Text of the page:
Medieval solutions for a modern problem: Bookbinder services in high demand with discerning collectors
"For a lot of the work on leather, I'm doing exactly like book binders did a thousand years ago, particularly monks in monasteries," he said. "I fuse the gold to leather with a heated tool, and to get the gold to stick onto the leather, I use white of egg."
While he gets some orders from Vermont, his suppliers and many of his customers are from farther away.
"The first thing I need is the postal service and UPS to deliver the books to me," he said. "And then I need the postal service to deliver my supplies, because most of my supplies come from Scotland — J. Hewit and Sons. That is because they have been in business for 180 years and their leather is probably the finest in the world, and it's guaranteed acid-free. A lot of leather that's sold today is not acid-free, and people more knowledgeable than myself claim that the acid will start attacking the paper within 10 years."
He intends his work to last much longer than that.
"I'm just doing a book for a customer in Zurich, Switzerland," he said, "and the object of the restoration is to give 200 to 300 years of life to the book."
He noted that many of his customers are walk-ins who want to restore their Bibles or cookbooks.
"Not a week goes by when I'm not doing a cookbook or a Bible," he said. "Cookbooks — it's either their mother's, their grandmother's, or their great-grandmother's. They've got themselves in a state, and they need some tender loving care.
"I did a restoration of 17th-century Bible in Swedish," he went on. "Bibles have been passed down and can have information about the family."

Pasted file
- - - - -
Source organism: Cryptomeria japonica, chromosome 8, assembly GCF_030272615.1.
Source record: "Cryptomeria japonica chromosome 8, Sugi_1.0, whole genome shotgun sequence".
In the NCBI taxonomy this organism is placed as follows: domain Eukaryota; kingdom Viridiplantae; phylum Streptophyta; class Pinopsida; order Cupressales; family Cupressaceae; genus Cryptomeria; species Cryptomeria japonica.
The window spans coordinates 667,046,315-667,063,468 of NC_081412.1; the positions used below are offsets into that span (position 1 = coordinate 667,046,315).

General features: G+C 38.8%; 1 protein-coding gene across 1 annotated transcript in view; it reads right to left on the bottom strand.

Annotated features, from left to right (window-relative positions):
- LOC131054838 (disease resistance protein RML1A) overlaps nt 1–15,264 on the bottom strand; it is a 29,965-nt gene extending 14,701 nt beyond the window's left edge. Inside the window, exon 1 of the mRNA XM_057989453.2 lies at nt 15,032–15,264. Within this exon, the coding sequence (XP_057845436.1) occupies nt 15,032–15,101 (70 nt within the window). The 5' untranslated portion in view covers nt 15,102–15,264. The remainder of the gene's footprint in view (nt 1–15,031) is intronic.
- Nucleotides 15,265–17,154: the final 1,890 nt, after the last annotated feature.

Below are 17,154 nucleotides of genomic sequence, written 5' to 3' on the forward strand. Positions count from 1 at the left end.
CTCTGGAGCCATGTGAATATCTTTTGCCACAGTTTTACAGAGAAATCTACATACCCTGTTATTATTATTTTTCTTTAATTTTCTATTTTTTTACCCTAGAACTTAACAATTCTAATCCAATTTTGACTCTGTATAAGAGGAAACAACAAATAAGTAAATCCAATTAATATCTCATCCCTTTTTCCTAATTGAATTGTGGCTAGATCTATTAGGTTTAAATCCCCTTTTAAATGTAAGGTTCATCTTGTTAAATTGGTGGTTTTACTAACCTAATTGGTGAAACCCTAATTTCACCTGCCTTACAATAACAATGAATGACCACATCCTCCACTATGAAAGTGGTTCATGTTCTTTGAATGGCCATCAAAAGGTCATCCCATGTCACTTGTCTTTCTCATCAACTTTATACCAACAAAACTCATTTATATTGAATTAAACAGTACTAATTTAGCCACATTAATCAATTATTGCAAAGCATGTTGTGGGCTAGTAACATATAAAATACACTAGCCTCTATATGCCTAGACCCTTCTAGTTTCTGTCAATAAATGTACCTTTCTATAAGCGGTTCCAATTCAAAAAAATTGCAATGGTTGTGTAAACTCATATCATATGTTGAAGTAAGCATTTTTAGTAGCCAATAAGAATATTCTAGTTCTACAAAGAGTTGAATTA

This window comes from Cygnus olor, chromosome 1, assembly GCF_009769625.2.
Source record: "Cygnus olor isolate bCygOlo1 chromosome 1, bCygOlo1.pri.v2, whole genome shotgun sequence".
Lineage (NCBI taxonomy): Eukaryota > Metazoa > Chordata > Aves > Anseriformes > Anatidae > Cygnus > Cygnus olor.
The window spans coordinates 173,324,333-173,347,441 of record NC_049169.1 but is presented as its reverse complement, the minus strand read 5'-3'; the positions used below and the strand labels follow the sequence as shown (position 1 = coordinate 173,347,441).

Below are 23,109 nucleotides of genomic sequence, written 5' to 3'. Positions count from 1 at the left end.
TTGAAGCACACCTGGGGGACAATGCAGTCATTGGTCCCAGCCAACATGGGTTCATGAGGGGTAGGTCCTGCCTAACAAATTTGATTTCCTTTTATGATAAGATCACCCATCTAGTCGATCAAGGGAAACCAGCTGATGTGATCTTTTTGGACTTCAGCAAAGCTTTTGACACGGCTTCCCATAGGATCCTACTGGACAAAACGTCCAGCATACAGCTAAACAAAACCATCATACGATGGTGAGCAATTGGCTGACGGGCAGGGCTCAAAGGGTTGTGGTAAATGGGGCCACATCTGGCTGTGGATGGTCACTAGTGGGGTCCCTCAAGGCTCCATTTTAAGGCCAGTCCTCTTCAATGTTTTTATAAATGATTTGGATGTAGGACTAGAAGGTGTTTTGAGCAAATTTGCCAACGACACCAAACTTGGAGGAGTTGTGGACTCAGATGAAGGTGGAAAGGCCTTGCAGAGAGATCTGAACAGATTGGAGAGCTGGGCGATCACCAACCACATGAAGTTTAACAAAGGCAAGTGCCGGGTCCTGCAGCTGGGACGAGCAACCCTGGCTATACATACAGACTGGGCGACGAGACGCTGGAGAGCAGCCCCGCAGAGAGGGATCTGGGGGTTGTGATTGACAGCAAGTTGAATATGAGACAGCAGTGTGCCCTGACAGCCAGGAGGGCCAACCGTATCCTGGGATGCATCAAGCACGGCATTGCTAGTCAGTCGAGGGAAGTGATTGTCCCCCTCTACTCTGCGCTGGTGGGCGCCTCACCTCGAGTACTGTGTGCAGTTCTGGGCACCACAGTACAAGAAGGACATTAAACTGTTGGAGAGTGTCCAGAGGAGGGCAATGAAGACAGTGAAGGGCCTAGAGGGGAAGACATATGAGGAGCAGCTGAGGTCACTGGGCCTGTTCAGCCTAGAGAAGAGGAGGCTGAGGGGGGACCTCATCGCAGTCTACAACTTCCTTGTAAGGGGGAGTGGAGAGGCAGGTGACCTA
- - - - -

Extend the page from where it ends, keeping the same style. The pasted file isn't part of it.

Other books also have sentimental value for customers.
"I did a restoration for a doctor, a lot of his medical books from when he was in college," Summers recalled. "One of his books you could buy online for six dollars, and I was going to charge him $50 to restore it. I pointed this out to him, and he said, 'I don't care what it costs. It's got my notes, but more important, it's got my beer, wine and pizza stains on it from when I was in college.'"
Summers's work is customized according to his clients' needs.
"I've bound books in leather for a customer in Kenya," he said. "The weather conditions are such that it's hot and humid sometimes and very dry at other times. When it's hot and humid, the leather absorbs the humidity and protects the paper; when it's dry, the leather releases the moisture, so the paper in those conditions will last much longer."
Once a customer, a sales representative, placed a very particular order to impress clients at meetings.
"She wanted something to break the ice with," Summers explained. "So I took large sheets of beautifull Italian paper, Magnani velata — Magnani has been in business for 400 years. I cut it down, and sewed it into a book, and then bound the blank pages with a pink cloth cover, and on the front board she wanted, 'RANDOM CRAP,' and then you turn the book over — it's called a topsy-turvy book — and it says 'CRAP I GOTTA GET DONE,' and that's her ice-breaker for a meeting, to put on the table, because it gets everyone's attention."
Providing an estimate is the first step in his relationship with his customers.
"If I don't know the customer, I start by telling the customer what the main material will cost," Summers said. "For an average-size book bound in cloth, the cloth will cost me five dollars. If I bind a book in leather, the cost to me of the leather will be $120 ... so I start with that kind of information to find out what they want to spend, because that makes a huge difference."
Whether leather or cloth, covers are attached to "board," to keep the cover rigid.